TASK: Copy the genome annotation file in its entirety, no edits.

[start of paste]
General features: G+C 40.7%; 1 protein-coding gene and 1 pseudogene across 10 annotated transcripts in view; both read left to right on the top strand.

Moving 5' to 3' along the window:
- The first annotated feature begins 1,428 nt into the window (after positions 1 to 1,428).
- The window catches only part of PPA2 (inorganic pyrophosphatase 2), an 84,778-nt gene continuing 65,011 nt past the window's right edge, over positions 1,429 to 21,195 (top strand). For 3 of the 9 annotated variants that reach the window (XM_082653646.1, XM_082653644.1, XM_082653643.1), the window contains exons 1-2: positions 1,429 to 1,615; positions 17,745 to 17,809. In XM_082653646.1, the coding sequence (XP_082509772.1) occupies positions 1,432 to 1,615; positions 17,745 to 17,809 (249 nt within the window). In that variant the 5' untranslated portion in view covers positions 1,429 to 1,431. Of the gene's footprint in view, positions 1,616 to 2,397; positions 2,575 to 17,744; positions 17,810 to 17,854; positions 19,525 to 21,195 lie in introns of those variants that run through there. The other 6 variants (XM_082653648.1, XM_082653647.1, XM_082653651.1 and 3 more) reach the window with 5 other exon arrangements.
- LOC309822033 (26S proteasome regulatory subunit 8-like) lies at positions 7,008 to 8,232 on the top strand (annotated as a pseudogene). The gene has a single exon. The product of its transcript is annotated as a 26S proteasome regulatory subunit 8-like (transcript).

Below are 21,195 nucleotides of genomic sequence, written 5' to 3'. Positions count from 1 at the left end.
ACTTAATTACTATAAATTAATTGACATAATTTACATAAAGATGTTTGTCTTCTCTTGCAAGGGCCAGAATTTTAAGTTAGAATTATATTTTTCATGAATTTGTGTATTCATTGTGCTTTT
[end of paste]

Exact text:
General features: G+C 40.7%; 1 protein-coding gene and 1 pseudogene across 10 annotated transcripts in view; both read left to right on the top strand.

Moving 5' to 3' along the window:
- The first annotated feature begins 1,428 nt into the window (after positions 1 to 1,428).
- The window catches only part of PPA2 (inorganic pyrophosphatase 2), an 84,778-nt gene continuing 65,011 nt past the window's right edge, over positions 1,429 to 21,195 (top strand). For 3 of the 9 annotated variants that reach the window (XM_082653646.1, XM_082653644.1, XM_082653643.1), the window contains exons 1-2: positions 1,429 to 1,615; positions 17,745 to 17,809. In XM_082653646.1, the coding sequence (XP_082509772.1) occupies positions 1,432 to 1,615; positions 17,745 to 17,809 (249 nt within the window). In that variant the 5' untranslated portion in view covers positions 1,429 to 1,431. Of the gene's footprint in view, positions 1,616 to 2,397; positions 2,575 to 17,744; positions 17,810 to 17,854; positions 19,525 to 21,195 lie in introns of those variants that run through there. The other 6 variants (XM_082653648.1, XM_082653647.1, XM_082653651.1 and 3 more) reach the window with 5 other exon arrangements.
- LOC309822033 (26S proteasome regulatory subunit 8-like) lies at positions 7,008 to 8,232 on the top strand (annotated as a pseudogene). The gene has a single exon. The product of its transcript is annotated as a 26S proteasome regulatory subunit 8-like (transcript).

Below are 21,195 nucleotides of genomic sequence, written 5' to 3'. Positions count from 1 at the left end.
ACTTAATTACTATAAATTAATTGACATAATTTACATAAAGATGTTTGTCTTCTCTTGCAAGGGCCAGAATTTTAAGTTAGAATTATATTTTTCATGAATTTGTGTATTCATTGTGCTTTT